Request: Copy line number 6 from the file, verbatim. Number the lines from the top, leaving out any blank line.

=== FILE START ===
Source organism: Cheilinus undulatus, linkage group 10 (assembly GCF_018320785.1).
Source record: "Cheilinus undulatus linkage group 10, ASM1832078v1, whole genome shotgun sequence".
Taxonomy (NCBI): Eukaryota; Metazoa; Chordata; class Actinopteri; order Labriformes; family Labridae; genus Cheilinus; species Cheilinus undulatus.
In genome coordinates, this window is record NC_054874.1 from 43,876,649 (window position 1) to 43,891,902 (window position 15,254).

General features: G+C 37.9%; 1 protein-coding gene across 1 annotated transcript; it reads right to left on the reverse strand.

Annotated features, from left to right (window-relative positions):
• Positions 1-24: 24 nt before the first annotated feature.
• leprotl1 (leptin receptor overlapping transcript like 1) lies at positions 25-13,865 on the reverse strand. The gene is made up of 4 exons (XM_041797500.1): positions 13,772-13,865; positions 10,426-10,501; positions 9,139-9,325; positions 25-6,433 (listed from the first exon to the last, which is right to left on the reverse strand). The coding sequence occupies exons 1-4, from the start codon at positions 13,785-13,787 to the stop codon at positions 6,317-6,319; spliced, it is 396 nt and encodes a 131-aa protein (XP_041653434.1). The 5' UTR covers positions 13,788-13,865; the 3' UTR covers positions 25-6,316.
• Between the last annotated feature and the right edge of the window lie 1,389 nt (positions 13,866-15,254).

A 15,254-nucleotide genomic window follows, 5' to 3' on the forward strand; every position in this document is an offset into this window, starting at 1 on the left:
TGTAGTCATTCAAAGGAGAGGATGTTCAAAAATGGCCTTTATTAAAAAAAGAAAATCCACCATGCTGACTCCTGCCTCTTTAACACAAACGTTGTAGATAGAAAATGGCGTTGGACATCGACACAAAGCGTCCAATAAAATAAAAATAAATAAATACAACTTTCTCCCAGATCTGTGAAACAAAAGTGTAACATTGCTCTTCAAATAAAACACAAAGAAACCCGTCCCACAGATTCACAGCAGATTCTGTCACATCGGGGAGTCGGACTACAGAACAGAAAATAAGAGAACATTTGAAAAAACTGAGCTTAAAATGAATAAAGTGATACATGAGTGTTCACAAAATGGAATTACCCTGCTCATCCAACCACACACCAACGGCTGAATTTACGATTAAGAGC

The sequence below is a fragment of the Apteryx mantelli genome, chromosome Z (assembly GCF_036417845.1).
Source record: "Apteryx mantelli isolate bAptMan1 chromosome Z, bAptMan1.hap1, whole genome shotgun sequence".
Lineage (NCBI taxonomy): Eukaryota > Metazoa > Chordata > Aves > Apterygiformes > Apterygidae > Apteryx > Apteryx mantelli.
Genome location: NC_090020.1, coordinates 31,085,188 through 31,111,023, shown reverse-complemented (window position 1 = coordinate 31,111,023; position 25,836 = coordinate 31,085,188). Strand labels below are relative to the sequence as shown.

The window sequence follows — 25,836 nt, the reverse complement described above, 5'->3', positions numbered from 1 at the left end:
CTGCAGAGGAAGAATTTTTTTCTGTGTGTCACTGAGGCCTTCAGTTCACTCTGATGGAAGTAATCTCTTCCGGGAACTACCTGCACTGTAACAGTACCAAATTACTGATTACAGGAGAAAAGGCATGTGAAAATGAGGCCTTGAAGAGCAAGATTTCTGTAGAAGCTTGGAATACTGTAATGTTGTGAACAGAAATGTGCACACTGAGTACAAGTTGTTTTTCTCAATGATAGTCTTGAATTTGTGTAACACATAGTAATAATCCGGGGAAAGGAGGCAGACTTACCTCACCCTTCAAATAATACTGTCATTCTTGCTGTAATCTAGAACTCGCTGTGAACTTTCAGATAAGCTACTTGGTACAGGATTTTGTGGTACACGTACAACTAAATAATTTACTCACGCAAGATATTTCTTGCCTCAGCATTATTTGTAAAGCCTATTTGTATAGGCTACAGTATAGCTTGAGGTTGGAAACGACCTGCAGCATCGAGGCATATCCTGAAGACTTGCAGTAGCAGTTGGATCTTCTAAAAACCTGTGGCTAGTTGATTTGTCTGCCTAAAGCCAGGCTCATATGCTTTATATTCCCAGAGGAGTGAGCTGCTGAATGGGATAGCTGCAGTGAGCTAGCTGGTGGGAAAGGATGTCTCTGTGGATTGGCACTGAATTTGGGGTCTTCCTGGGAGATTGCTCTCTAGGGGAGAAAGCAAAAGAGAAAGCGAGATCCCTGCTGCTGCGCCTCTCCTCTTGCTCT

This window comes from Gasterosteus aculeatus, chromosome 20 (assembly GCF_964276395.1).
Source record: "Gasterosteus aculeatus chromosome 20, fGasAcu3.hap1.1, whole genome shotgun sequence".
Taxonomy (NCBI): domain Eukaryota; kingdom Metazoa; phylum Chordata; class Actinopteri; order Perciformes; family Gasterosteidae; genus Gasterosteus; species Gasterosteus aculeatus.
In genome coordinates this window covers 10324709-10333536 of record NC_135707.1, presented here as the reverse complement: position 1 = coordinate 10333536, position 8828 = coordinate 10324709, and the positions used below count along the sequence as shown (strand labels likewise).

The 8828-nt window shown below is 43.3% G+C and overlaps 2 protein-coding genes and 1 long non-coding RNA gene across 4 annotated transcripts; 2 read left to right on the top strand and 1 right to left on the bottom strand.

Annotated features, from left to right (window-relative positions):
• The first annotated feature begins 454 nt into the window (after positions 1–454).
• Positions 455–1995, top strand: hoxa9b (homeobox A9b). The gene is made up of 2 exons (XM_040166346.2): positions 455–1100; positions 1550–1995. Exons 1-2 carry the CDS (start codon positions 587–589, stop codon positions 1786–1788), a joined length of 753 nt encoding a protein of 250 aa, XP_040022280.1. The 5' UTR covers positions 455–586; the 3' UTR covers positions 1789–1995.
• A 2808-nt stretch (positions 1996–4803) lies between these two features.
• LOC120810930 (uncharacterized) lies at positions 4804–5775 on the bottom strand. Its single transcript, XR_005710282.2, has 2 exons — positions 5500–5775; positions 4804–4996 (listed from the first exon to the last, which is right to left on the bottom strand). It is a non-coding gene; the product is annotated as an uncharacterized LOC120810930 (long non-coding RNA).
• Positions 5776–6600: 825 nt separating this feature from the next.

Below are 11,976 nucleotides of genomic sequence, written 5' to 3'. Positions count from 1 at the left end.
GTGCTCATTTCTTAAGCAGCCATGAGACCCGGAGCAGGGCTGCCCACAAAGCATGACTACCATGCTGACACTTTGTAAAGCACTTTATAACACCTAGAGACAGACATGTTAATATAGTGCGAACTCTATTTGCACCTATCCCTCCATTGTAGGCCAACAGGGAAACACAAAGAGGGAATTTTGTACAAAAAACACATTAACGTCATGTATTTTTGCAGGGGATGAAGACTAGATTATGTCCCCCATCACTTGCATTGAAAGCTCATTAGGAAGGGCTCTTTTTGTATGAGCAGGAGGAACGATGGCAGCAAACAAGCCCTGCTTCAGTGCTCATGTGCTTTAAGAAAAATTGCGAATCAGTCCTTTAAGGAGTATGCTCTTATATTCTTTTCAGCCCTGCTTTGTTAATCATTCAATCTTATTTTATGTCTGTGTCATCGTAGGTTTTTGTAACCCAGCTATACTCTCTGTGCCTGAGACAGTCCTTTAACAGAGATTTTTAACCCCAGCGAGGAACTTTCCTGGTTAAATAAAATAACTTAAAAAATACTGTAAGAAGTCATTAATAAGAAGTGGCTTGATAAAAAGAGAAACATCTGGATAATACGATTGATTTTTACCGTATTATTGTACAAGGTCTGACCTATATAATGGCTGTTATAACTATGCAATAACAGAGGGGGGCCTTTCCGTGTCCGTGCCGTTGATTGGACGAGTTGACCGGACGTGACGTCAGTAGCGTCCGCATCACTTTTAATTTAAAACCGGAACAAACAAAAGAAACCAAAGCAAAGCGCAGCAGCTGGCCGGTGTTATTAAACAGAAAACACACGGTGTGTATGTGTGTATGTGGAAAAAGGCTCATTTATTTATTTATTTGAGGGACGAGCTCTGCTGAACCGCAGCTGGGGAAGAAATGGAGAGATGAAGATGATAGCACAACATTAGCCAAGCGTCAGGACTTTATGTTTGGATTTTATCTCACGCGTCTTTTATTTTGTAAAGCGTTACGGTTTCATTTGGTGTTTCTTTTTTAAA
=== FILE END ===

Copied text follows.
Annotated features, from left to right (window-relative positions):